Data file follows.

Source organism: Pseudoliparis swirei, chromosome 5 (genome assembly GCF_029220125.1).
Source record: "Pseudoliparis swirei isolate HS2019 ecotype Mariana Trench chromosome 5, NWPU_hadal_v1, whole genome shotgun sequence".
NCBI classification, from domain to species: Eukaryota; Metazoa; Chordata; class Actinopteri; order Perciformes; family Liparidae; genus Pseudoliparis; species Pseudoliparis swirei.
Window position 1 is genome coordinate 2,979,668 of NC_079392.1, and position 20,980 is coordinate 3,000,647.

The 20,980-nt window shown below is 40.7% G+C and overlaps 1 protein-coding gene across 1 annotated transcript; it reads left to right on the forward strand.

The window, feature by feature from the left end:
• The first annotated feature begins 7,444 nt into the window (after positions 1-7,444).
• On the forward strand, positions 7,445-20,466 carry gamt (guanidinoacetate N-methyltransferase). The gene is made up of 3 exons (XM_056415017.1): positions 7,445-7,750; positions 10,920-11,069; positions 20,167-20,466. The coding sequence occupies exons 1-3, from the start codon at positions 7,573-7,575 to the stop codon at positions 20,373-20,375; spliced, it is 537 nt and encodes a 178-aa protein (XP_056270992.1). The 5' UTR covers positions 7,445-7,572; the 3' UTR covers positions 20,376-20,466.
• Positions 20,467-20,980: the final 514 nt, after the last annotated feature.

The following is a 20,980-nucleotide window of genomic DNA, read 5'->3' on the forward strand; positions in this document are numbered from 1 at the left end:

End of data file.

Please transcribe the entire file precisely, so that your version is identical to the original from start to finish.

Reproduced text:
Source organism: Pseudoliparis swirei, chromosome 5 (genome assembly GCF_029220125.1).
Source record: "Pseudoliparis swirei isolate HS2019 ecotype Mariana Trench chromosome 5, NWPU_hadal_v1, whole genome shotgun sequence".
NCBI classification, from domain to species: Eukaryota; Metazoa; Chordata; class Actinopteri; order Perciformes; family Liparidae; genus Pseudoliparis; species Pseudoliparis swirei.
Window position 1 is genome coordinate 2,979,668 of NC_079392.1, and position 20,980 is coordinate 3,000,647.

The 20,980-nt window shown below is 40.7% G+C and overlaps 1 protein-coding gene across 1 annotated transcript; it reads left to right on the forward strand.

The window, feature by feature from the left end:
• The first annotated feature begins 7,444 nt into the window (after positions 1-7,444).
• On the forward strand, positions 7,445-20,466 carry gamt (guanidinoacetate N-methyltransferase). The gene is made up of 3 exons (XM_056415017.1): positions 7,445-7,750; positions 10,920-11,069; positions 20,167-20,466. The coding sequence occupies exons 1-3, from the start codon at positions 7,573-7,575 to the stop codon at positions 20,373-20,375; spliced, it is 537 nt and encodes a 178-aa protein (XP_056270992.1). The 5' UTR covers positions 7,445-7,572; the 3' UTR covers positions 20,376-20,466.
• Positions 20,467-20,980: the final 514 nt, after the last annotated feature.

The following is a 20,980-nucleotide window of genomic DNA, read 5'->3' on the forward strand; positions in this document are numbered from 1 at the left end: